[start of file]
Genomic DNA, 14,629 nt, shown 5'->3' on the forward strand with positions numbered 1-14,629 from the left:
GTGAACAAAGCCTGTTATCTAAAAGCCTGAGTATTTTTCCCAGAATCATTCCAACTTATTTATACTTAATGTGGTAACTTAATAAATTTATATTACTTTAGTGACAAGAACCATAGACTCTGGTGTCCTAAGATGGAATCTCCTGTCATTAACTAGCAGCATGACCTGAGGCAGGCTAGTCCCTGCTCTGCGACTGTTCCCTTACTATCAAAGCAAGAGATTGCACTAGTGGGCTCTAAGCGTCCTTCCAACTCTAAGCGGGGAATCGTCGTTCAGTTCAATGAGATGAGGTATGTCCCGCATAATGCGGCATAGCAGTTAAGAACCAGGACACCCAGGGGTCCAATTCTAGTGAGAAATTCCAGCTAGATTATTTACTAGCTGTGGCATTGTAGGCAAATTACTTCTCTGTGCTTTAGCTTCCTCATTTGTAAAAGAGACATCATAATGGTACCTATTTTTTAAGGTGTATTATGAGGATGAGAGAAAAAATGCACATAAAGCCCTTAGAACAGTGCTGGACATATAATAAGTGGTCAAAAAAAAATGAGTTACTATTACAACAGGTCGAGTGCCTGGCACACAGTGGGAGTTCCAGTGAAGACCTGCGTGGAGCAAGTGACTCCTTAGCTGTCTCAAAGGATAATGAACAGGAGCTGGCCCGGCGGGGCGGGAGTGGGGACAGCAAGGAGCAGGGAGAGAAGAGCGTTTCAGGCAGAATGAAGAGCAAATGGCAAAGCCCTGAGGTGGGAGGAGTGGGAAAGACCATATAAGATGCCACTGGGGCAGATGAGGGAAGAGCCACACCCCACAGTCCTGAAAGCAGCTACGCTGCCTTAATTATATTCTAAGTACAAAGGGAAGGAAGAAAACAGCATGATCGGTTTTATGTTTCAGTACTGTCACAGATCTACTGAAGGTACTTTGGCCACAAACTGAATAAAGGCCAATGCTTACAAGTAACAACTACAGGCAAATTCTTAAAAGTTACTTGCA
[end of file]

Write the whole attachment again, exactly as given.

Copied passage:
Genomic DNA, 14,629 nt, shown 5'->3' on the forward strand with positions numbered 1-14,629 from the left:
GTGAACAAAGCCTGTTATCTAAAAGCCTGAGTATTTTTCCCAGAATCATTCCAACTTATTTATACTTAATGTGGTAACTTAATAAATTTATATTACTTTAGTGACAAGAACCATAGACTCTGGTGTCCTAAGATGGAATCTCCTGTCATTAACTAGCAGCATGACCTGAGGCAGGCTAGTCCCTGCTCTGCGACTGTTCCCTTACTATCAAAGCAAGAGATTGCACTAGTGGGCTCTAAGCGTCCTTCCAACTCTAAGCGGGGAATCGTCGTTCAGTTCAATGAGATGAGGTATGTCCCGCATAATGCGGCATAGCAGTTAAGAACCAGGACACCCAGGGGTCCAATTCTAGTGAGAAATTCCAGCTAGATTATTTACTAGCTGTGGCATTGTAGGCAAATTACTTCTCTGTGCTTTAGCTTCCTCATTTGTAAAAGAGACATCATAATGGTACCTATTTTTTAAGGTGTATTATGAGGATGAGAGAAAAAATGCACATAAAGCCCTTAGAACAGTGCTGGACATATAATAAGTGGTCAAAAAAAAATGAGTTACTATTACAACAGGTCGAGTGCCTGGCACACAGTGGGAGTTCCAGTGAAGACCTGCGTGGAGCAAGTGACTCCTTAGCTGTCTCAAAGGATAATGAACAGGAGCTGGCCCGGCGGGGCGGGAGTGGGGACAGCAAGGAGCAGGGAGAGAAGAGCGTTTCAGGCAGAATGAAGAGCAAATGGCAAAGCCCTGAGGTGGGAGGAGTGGGAAAGACCATATAAGATGCCACTGGGGCAGATGAGGGAAGAGCCACACCCCACAGTCCTGAAAGCAGCTACGCTGCCTTAATTATATTCTAAGTACAAAGGGAAGGAAGAAAACAGCATGATCGGTTTTATGTTTCAGTACTGTCACAGATCTACTGAAGGTACTTTGGCCACAAACTGAATAAAGGCCAATGCTTACAAGTAACAACTACAGGCAAATTCTTAAAAGTTACTTGCA